Heads continue to roll in connection with a series of sexual misconduct allegations levelled at senior Canadian Armed Forces members.
Although the military’s “zero tolerance” policy appears to be catching up with some of the country’s highest-ranking officers, it has yet to affect Prince Andrew, who remains Colonel-in-Chief of three Canadian army reserve regiments despite public allegations he had sex with an underage girl trafficked by Jeffrey Epstein.
“The position of His Royal Highness, Duke of York, continues to hold the honorary title of Colonel-in-Chief of The Princess Louise Fusiliers, The Royal Highland Fusiliers of Canada and the Queen’s York Rangers,” the Department of National Defence’s media liaison office told the Sidebar by email.
The Queen’s second son has come under renewed scrutiny in the U.K. following a report by Channel 4 News about alleged trafficking of British women and girls by Epstein and Ghislaine Maxwell.
“Serious questions have been raised about why the (Metropolitan Police) failed to carry out a full criminal investigation, including whether Prince Andrew’s involvement with Maxwell and Epstein had any bearing on their decision not to fully investigate,” Channel 4’s news investigation team said. “Prince Andrew denies any wrongdoing.”
Royal appointments are common in the CAF and throughout the Commonwealth. The Queen, Prince Charles, Prince Edward, and other family members hold numerous honorary appointments in the Canadian Army.
While such appointments are generally a source of prestige and pride within military units, that’s not necessarily the case where Prince Andrew is concerned.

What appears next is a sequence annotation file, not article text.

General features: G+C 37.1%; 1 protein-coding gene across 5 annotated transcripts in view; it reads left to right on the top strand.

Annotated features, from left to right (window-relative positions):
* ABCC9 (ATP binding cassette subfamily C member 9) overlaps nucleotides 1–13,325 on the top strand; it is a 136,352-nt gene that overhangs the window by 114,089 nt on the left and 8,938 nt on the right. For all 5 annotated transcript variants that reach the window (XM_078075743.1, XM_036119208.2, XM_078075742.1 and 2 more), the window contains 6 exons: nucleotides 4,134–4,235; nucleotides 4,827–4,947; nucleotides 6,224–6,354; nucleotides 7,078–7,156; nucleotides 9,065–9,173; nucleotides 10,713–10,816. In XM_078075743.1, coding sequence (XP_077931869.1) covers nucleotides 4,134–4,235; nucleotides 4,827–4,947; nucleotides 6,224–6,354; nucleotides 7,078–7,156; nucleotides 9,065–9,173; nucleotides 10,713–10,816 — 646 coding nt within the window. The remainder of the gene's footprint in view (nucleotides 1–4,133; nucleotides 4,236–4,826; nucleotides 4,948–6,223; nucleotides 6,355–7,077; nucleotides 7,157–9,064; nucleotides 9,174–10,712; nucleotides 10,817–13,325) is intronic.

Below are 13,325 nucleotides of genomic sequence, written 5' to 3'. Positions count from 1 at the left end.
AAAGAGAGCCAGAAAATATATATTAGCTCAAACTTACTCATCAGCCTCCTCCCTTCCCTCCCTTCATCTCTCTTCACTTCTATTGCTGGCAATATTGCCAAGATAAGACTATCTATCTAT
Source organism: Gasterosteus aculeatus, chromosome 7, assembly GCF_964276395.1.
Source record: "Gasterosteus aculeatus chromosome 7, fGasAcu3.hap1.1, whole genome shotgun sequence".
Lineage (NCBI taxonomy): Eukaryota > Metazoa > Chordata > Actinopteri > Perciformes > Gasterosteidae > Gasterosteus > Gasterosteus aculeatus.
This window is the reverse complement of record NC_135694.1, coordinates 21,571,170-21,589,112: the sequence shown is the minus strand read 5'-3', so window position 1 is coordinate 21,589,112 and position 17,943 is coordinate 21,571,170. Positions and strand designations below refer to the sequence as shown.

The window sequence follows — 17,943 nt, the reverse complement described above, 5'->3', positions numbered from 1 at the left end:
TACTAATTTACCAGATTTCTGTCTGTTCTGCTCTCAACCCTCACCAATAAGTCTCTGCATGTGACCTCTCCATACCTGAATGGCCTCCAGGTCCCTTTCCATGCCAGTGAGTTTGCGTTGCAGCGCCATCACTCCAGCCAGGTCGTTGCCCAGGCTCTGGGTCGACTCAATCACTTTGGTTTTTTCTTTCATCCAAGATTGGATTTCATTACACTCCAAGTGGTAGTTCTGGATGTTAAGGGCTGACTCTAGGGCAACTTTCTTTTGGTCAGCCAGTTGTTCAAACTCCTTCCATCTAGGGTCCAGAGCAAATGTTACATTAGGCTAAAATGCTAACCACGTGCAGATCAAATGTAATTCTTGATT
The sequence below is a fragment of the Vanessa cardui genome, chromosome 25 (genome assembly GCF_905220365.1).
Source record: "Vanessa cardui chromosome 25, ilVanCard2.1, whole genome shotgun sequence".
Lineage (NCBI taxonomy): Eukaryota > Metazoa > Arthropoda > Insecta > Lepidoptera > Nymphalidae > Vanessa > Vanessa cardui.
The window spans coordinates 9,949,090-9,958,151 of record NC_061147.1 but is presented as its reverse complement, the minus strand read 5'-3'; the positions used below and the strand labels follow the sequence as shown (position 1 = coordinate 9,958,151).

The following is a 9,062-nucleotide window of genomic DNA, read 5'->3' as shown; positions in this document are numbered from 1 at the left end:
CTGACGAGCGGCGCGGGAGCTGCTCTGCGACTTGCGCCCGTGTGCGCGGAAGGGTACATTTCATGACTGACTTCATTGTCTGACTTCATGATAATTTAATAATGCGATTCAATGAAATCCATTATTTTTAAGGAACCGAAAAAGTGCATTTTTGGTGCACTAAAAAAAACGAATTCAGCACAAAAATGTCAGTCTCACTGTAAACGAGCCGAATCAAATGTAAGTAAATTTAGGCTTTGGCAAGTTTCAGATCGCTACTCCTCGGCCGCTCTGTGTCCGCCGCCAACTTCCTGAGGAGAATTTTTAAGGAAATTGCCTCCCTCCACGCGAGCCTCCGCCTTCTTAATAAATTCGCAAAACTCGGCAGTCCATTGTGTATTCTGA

According to the Times, the prince became an “embarrassment” and “source of derision” to troops in the U.K. following his 2019 fall from grace.
In Canada, royal family members, like other honorary appointees, are intended to be “the guardian of Regimental traditions and history, promoting the regiment’s identity and ethos and being an advisor to the Commanding Officer on virtually all issues excluding operations.”
Defence Minister Harjit Sajjan did not respond to questions from the Sidebar about Prince Andrew’s suitability for the role of Colonel-in-Chief in the CAF.
But DND’s media office said the prince’s direct involvement with his Canadian regiments has been limited in the past and may be non-existent in the future.
“Given he has decided to recuse himself from public duties, we do not expect him to participate in any honorary functions with the Canadian Army,” it said. “Participation by Royals in their honorary functions is typically infrequent. For instance, Prince Andrew last visited The Princess Louise Fusiliers in May 2019, with previous visits in 2007 and 2009. Furthermore, it should be noted that there are no planned activities involving the Duke of York at this time.”
Prince Andrew has largely become persona non grata in Canada since his “disastrous” November 2019 television interview about his connections to Epstein and Maxwell, and the accusations levelled at him by Virginia Giuffre.
Individual Canadians immediately called for his CAF appointments to be removed.
A question period briefing note prepared for Sajjan in December 2019 stated, “The Minister of National Defence has received letters from members of the public requesting that the Duke of York be stripped of his honorary title of Colonel-in-Chief.”
Likewise, groups and organizations that once boasted about their royal ties quickly disassociated themselves from Prince Andrew.
The Canadian Canoe Museum dropped him as royal patron and honorary chair. Lakefield College School, which the prince attended for six months in 1977, cut ties with him. So too did the Sick Kids Foundation.
A process was launched last year to determine if Prince Andrew High School in Dartmouth, Nova Scotia, should be renamed.
Yet despite nearly all of his connections to Canadian organizations being cut, Prince Andrew’s status in the CAF does not appear to be in jeopardy. That’s because royal military appointments are the exclusive purview of the Queen.
“The authority for the appointment or removal of a Royal filling an honorary appointment rests solely with Her Majesty, Queen Elizabeth II,” DND told the Sidebar.